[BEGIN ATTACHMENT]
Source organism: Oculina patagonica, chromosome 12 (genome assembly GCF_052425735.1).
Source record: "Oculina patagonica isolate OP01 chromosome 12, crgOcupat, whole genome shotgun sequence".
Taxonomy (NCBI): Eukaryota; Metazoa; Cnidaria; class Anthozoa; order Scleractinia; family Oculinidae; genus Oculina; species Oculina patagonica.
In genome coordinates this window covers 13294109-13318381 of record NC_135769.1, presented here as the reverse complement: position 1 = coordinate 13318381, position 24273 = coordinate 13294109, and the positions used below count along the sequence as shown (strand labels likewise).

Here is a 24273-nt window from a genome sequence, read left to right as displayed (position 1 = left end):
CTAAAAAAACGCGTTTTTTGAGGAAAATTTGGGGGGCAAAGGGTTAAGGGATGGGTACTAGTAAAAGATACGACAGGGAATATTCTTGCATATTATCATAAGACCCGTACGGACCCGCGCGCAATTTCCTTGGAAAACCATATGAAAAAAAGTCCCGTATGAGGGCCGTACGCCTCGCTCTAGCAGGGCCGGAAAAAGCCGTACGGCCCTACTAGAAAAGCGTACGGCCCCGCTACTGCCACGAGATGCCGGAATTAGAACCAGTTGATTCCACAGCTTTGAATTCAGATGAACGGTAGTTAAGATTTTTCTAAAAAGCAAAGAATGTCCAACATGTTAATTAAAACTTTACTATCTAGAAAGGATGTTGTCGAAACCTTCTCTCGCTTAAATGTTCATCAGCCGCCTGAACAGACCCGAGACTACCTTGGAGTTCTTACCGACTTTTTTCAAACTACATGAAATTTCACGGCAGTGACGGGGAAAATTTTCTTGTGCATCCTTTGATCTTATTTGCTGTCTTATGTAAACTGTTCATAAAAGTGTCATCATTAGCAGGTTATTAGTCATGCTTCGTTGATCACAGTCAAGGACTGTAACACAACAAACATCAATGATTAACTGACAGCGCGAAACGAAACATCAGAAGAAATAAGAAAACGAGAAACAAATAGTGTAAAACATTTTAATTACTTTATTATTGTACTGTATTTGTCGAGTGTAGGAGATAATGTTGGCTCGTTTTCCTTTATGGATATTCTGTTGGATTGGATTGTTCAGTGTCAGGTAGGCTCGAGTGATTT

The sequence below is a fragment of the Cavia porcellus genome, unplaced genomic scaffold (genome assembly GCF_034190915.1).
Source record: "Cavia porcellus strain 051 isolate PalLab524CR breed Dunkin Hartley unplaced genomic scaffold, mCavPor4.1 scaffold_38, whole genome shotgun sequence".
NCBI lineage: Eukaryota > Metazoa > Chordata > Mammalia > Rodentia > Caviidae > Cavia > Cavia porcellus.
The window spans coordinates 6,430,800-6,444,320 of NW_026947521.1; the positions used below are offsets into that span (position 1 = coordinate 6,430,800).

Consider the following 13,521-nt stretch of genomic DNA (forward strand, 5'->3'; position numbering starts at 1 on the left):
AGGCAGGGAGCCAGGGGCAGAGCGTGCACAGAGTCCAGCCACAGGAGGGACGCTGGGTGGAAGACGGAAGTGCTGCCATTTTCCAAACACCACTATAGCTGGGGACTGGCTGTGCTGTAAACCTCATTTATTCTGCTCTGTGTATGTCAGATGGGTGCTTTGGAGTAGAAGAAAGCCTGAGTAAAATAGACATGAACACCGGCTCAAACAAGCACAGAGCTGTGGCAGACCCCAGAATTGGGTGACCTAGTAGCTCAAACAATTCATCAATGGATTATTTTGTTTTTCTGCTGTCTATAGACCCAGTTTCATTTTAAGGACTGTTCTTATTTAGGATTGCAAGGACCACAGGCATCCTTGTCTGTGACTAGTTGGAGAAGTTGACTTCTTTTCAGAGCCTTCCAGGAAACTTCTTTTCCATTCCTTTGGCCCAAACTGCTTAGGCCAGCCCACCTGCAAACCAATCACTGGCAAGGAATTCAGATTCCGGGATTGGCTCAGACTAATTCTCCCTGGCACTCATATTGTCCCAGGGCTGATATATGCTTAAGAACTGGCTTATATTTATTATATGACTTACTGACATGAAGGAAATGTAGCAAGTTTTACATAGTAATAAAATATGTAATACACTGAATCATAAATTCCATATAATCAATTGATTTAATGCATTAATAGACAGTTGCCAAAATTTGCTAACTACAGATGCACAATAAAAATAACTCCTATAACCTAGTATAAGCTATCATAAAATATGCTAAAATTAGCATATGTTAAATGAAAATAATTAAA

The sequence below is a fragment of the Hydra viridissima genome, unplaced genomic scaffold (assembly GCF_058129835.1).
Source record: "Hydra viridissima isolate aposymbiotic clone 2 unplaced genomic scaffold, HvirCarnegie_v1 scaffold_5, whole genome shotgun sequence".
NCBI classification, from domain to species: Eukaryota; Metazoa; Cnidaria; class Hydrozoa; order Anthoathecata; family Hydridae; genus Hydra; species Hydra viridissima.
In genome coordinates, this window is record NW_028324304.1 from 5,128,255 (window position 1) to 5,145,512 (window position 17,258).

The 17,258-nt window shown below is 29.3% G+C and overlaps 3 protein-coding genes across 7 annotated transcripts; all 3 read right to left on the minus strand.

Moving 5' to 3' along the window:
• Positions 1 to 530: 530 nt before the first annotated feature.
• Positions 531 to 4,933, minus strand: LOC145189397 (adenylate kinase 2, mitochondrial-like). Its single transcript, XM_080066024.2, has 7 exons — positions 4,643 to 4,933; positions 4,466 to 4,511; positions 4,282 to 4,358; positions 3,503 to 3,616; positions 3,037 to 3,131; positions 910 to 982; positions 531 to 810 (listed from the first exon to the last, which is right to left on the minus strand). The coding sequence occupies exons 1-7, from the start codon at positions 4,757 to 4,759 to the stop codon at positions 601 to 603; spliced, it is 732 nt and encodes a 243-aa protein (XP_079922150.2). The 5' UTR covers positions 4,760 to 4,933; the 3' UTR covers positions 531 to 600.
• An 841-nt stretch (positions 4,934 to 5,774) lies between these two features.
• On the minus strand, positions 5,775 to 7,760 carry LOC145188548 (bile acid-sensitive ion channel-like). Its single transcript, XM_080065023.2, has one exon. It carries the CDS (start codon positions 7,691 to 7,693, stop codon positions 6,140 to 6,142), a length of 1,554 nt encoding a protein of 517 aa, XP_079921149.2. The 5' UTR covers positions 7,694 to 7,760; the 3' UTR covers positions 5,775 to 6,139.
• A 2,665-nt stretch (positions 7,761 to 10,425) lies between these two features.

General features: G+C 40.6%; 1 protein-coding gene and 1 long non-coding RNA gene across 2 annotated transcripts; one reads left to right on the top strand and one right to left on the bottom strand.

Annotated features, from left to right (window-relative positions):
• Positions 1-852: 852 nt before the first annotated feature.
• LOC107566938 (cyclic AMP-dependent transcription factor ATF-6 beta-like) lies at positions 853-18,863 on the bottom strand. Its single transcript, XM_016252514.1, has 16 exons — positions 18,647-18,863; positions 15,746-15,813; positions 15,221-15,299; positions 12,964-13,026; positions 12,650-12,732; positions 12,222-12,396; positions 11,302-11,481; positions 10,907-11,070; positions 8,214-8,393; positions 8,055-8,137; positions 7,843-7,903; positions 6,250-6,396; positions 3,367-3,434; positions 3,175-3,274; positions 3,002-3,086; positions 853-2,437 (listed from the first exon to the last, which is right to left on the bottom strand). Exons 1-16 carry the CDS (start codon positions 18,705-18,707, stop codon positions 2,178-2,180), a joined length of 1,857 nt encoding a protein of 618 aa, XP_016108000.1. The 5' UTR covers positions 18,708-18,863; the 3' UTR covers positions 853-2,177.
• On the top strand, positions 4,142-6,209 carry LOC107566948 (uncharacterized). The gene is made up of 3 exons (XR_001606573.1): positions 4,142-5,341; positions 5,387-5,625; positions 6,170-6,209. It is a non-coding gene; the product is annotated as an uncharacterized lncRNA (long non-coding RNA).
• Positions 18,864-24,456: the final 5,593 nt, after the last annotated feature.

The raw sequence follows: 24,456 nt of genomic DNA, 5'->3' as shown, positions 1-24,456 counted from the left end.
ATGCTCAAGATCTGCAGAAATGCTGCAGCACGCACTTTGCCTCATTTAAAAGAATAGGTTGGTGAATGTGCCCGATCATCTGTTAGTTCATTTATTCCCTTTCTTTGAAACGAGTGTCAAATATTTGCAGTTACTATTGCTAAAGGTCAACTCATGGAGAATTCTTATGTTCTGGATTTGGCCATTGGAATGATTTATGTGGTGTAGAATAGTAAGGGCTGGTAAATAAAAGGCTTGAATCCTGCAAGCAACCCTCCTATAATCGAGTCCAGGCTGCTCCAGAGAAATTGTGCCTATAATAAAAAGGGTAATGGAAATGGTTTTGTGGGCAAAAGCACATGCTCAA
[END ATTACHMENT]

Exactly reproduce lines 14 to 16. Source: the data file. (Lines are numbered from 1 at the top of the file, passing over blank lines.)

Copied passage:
Source record: "Hydra viridissima isolate aposymbiotic clone 2 unplaced genomic scaffold, HvirCarnegie_v1 scaffold_5, whole genome shotgun sequence".
NCBI classification, from domain to species: Eukaryota; Metazoa; Cnidaria; class Hydrozoa; order Anthoathecata; family Hydridae; genus Hydra; species Hydra viridissima.
In genome coordinates, this window is record NW_028324304.1 from 5,128,255 (window position 1) to 5,145,512 (window position 17,258).